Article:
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Gordon N.,Subsea
Hart's E and P | Year: 2012

A commitment to developing and embracing new technology is critical to achieving advances in subsea technology. Longer tiebacks, deepwater construction, increased production, and integrity issues on aging assets are just a few of the challenges facing the subsea sector as it matures and exploits deepwater and ultra-deepwater fields. Since the late 1990s, flow assurance and the challenges associated with the move to deep water have dominated the subsea umbilicals, risers, and flowlines industry. These challenges have led to new technologies such as Technip's electrically trace-heated pipe-inpipe (ETHPiP) design, which provides a low-power solution that compliments reel-lay installation. As many pipelines and subsea wells reach the end of their planned lifespan or even exceed it, they require regular servicing. New and innovative technologies to lower the cost of pipelines over their lifetime could offer significant savings. Pipelines made of composite material and coatings that will not corrode and are less prone to blockage should offer increased pipeline and riser reliability. Source

Juluri N.,Subsea | Dib E.,Intecsea | El-Gebaly S.,Intecsea | Cooper P.,Intecsea
Proceedings of the International Conference on Offshore Mechanics and Arctic Engineering - OMAE | Year: 2013

Long spools are often required to absorb the end expansion of deep water high pressure and high temperature flowlines. These spools typically have significant metrology and fabrication tolerances. Metrology and spool fabrication tolerances lead to misalignments at the connector hub face. Residual loads then arise from spool deformation due to the installation forces that are required to match-up the connector faces. It is a current industry practice to design the spools for multiple independent tolerances at extreme limits in all directions. Previous project experience shows that the Algebraic Sum (AS) combination of multiple independent tolerances at extreme limits may result in large spools where the probability of occurrence of these tolerances at extreme limits is quite low. The use of less conservative SRSS (square root of sum of squares) combination has been suggested in this paper as an alternative to the Algebraic Sum combination. Due to the large number of misalignment components, the probability of exceeding the loads in the spool and at the connector obtained by the SRSS method is small and is within the applicable failure probabilities defined in DNV-OS-F101. The SRSS method is demonstrated in this paper by using a Monte Carlo simulation. Five different spools have been analysed to demonstrate the suitability of using SRSS misalignments when the spools are designed to DNV-OS-F101. The spools considered include 10", 16" and 20" outside diameter spools to represent different sizes at different loading combinations. Maximum bending moments in the spool and maximum moments at the connector have been considered to check the SRSS feasibility. The results indicate that it is acceptable to use SRSS misalignments as an alternative to AS misalignments. Considering SRSS misalignments in preference to AS leads to reduced spool size and reduced loadings on connectors. Copyright © 2013 by ASME. Source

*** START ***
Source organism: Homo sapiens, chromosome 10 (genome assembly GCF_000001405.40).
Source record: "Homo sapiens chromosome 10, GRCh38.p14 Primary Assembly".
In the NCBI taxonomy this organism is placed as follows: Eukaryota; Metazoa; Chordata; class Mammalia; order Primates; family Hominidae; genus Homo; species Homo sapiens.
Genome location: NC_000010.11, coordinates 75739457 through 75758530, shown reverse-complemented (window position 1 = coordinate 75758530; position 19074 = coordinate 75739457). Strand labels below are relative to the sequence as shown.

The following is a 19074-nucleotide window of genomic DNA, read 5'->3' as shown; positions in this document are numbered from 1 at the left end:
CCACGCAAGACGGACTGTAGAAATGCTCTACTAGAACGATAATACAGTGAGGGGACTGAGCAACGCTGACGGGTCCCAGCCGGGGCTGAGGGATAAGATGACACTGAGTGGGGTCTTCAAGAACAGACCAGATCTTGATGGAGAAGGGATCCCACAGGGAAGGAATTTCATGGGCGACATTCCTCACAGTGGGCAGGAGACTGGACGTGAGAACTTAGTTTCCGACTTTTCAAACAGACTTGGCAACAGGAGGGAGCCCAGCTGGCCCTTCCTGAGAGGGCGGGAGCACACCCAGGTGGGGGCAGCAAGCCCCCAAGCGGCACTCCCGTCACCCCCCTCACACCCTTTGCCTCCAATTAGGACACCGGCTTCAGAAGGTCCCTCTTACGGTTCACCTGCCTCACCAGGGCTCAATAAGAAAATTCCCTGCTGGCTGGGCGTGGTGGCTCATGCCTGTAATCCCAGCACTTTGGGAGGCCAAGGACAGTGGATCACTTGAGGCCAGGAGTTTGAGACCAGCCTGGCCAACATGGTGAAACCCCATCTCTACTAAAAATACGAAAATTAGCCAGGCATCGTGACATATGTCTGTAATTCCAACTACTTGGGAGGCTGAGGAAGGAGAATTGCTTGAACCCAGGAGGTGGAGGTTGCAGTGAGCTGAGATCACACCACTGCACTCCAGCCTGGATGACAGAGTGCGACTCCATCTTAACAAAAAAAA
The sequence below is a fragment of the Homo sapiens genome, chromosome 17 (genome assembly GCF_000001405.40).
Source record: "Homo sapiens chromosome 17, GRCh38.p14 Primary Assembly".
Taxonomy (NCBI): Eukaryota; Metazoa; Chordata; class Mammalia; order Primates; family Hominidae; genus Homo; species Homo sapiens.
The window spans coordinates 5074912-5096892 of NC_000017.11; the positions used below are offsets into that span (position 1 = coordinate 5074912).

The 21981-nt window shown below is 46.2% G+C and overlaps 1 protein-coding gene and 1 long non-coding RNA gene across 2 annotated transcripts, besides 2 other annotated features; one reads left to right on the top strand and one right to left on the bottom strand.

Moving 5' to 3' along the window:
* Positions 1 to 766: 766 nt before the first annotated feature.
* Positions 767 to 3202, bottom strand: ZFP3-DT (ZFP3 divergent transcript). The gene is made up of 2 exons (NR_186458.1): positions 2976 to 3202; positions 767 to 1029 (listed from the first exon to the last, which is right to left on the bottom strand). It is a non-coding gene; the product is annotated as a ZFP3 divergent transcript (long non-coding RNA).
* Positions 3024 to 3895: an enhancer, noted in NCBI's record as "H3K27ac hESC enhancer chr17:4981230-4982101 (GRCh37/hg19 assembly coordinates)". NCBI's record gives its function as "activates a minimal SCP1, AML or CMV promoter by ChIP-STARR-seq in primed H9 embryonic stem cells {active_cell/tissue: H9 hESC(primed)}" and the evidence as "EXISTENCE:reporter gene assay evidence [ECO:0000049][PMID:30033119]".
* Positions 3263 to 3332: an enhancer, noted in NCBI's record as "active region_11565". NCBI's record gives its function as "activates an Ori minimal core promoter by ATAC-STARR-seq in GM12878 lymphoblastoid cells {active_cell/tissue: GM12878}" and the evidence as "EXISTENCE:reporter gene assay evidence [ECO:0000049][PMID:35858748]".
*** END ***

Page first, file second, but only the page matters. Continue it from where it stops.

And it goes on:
Kahlstrom M.,Subsea | Frossard R.,Subsea | Mattsson H.,Lulea University of Technology
Frontiers in Offshore Geotechnics III - Proceedings of the 3rd International Symposium on Frontiers in Offshore Geotechnics, ISFOG 2015 | Year: 2015

In this paper, a study is presented on the possibility to numerically simulate observed settlements of an offshore subsea rock foundation installed on normally consolidated clay. Settlements were monitored at 31 days and 200 days after installation and compared against predictions computed by means of finite element analysis. The results highlight that computations with a material model incorporating a logarithmic stress-strain relationship can accurately predict the consolidation settlements of normally consolidated clay. For long-term settlements, a material model that includes a creep factor is likely to increase the prediction accuracy of the total settlements. This study was performed in order to improve the prediction of soft clay settlements, as this phenomenon may have a large impact on design for sensitive subsea infrastructure installed on the seabed. © 2015 Taylor & Francis Group, London. Source

Faugstadmo J.E.,Subsea | Pettersen M.,Subsea | Hovem J.M.,Sintef | Lie A.,Sintef | Reinen T.A.,Sintef
Proceedings - 4th International Conference on Sensor Technologies and Applications, SENSORCOMM 2010 | Year: 2010

The NNN-UTS project (Nordområdenes Nye Nervesystem - Undervanns Trådløst Sensornettverk) has aimed to develop wireless network technology for underwater sensor networks, employing acoustic communication to realize wireless functionality in water. Research and development has been carried out in 2006-2009. A final sea test/demonstration of the system was carried out at Breiangen in the Oslo fjord, on December 3-4 2009. The result is a fully operative network system available for water depths down to 4000m. © 2010 IEEE. Source

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